The importance of an accurate PAH* diagnosis
PAH* is often not diagnosed early in the course of the disease. Often a diagnosis may be delayed for months or even years. Undiagnosed pulmonary arterial hypertension* patients who do not receive treatment may experience more rapid worsening of symptoms or physical condition than patients who are on a doctor-prescribed treatment plan.
PAH* is a rare disease that starts with symptoms that are easily confused with those of other conditions, such as asthma or other lung diseases. Thus, patients may be misdiagnosed and receive inappropriate treatment for their symptoms. That's why a series of tests may be performed to rule out other conditions and confirm PAH*.
Making a diagnosis
Once PAH* symptoms are detected, there is an array of diagnostic testing tools that your healthcare team may want to use. For an accurate diagnosis to be made, certain tests may be performed either to rule out other conditions and/or to confirm PAH*. If PAH* is suspected, your doctor may perform the following PAH tests:
- Electrocardiogram (ECG)
- Chest X-ray
- Doppler Echocardiogram
- Pulmonary function test
The definitive test to make a diagnosis is a right-heart catheterization. This test may also evaluate the severity of PAH* by measuring pressure and blood flow changes in the pulmonary arteries and right side of the heart.3 A thin tube with a special tip is inserted into a vein in the neck or groin and threaded into the heart and the pulmonary artery, where it measures pressure.3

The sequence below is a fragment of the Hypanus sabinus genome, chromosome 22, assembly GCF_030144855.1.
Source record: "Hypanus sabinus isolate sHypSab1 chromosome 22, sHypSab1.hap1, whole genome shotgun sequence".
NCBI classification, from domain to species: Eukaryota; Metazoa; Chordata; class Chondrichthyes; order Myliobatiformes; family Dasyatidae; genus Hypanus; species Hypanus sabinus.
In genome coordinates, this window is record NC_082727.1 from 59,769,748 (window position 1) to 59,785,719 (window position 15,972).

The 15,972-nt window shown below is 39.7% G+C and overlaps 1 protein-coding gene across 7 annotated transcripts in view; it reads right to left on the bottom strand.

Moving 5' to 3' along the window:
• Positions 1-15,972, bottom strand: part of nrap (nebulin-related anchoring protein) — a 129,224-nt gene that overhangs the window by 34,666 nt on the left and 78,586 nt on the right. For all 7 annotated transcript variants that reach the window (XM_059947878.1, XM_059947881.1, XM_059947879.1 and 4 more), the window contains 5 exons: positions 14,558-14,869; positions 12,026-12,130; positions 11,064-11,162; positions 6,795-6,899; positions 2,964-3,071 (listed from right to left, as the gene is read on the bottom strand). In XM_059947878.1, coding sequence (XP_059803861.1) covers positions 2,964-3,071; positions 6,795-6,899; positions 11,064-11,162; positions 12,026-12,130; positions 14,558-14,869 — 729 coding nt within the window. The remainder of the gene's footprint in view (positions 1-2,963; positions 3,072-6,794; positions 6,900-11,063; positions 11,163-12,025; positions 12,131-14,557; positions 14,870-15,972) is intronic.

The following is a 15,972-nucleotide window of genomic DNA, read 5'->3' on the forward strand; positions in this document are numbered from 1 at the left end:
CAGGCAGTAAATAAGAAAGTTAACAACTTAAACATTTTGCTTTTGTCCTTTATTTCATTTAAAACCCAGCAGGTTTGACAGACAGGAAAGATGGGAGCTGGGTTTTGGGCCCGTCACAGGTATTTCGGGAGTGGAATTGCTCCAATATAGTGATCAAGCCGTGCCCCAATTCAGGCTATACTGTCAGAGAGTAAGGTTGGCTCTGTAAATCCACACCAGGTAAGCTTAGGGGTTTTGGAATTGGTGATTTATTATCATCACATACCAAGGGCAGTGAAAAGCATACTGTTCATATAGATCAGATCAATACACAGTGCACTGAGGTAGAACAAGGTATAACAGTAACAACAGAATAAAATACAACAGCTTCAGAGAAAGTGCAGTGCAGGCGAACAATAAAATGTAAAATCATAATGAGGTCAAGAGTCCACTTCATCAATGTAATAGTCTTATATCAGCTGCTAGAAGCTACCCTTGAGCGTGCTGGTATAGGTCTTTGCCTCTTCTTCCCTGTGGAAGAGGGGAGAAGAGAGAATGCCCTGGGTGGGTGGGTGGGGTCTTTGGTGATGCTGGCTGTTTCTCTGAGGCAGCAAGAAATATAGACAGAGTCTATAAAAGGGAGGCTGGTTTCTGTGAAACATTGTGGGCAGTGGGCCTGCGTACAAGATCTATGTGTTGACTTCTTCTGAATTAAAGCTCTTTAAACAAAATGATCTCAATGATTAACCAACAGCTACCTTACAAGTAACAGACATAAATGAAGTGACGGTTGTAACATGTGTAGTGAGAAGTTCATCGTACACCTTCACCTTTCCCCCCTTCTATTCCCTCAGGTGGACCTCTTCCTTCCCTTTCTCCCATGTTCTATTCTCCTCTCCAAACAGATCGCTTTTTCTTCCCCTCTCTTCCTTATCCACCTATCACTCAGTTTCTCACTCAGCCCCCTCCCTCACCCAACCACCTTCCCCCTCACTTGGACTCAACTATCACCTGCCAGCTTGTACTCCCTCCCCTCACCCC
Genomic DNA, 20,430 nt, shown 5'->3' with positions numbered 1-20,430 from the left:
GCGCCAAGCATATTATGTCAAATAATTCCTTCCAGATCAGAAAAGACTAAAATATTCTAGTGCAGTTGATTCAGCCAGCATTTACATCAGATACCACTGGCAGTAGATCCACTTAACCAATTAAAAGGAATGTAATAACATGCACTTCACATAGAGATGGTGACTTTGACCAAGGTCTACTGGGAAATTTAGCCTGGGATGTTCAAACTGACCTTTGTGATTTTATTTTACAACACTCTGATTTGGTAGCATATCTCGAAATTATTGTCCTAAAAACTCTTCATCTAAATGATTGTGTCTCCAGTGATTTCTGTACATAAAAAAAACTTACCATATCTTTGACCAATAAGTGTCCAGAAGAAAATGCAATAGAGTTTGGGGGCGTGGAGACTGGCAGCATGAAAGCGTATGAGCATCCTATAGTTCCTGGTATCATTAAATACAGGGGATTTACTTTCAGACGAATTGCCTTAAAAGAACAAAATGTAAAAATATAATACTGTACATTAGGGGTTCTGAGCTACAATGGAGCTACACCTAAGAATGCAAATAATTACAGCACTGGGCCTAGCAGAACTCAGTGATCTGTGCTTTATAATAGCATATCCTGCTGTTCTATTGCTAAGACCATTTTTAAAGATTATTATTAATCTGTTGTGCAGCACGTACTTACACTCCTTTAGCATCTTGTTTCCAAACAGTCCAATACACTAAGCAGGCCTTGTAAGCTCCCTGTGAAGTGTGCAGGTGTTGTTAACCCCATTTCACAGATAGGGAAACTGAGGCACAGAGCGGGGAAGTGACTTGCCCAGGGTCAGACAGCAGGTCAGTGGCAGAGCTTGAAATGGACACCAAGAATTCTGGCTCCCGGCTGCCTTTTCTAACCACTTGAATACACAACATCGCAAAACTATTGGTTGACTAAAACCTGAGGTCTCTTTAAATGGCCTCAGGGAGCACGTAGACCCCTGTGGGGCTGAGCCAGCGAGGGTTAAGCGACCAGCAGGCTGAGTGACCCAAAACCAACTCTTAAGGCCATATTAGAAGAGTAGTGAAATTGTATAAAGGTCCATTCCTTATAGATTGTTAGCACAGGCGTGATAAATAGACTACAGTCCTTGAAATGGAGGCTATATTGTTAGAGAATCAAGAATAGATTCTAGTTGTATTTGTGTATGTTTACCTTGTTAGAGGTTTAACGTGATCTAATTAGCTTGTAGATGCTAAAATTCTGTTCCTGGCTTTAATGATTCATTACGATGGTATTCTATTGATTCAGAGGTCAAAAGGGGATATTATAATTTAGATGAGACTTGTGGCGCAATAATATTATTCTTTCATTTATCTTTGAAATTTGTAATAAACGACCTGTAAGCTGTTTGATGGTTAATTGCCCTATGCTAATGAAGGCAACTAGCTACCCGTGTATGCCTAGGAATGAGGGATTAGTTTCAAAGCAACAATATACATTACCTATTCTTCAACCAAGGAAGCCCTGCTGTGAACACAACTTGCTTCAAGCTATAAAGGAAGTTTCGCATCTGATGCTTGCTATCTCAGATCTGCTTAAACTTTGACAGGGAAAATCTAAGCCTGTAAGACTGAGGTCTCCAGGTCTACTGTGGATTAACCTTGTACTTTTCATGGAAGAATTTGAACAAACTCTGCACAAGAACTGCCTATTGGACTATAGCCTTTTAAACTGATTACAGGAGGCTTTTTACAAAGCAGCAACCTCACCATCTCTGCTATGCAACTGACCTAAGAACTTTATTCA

Your healthcare provider might order other kinds of tests to learn more about your condition or to rule out other diseases.
Classifying your symptoms
Once a PAH* diagnosis has been made, your healthcare provider may determine your Functional Class. The Functional Class system categorizes the severity of your disease according to your symptoms. Functional Class describes how symptoms, such as shortness of breath, chest pain, or lightheadedness, limit your physical activity.
The 6-Minute Walk Test
The 6-Minute Walk Test is a tool to evaluate exercise capacity. For the test, you walk as far as possible in 6 minutes. Before, during, and after the test, you will be asked to report how short of breath you are. Your healthcare provider may ask you to take the 6-MWT before you begin and several times during your treatment.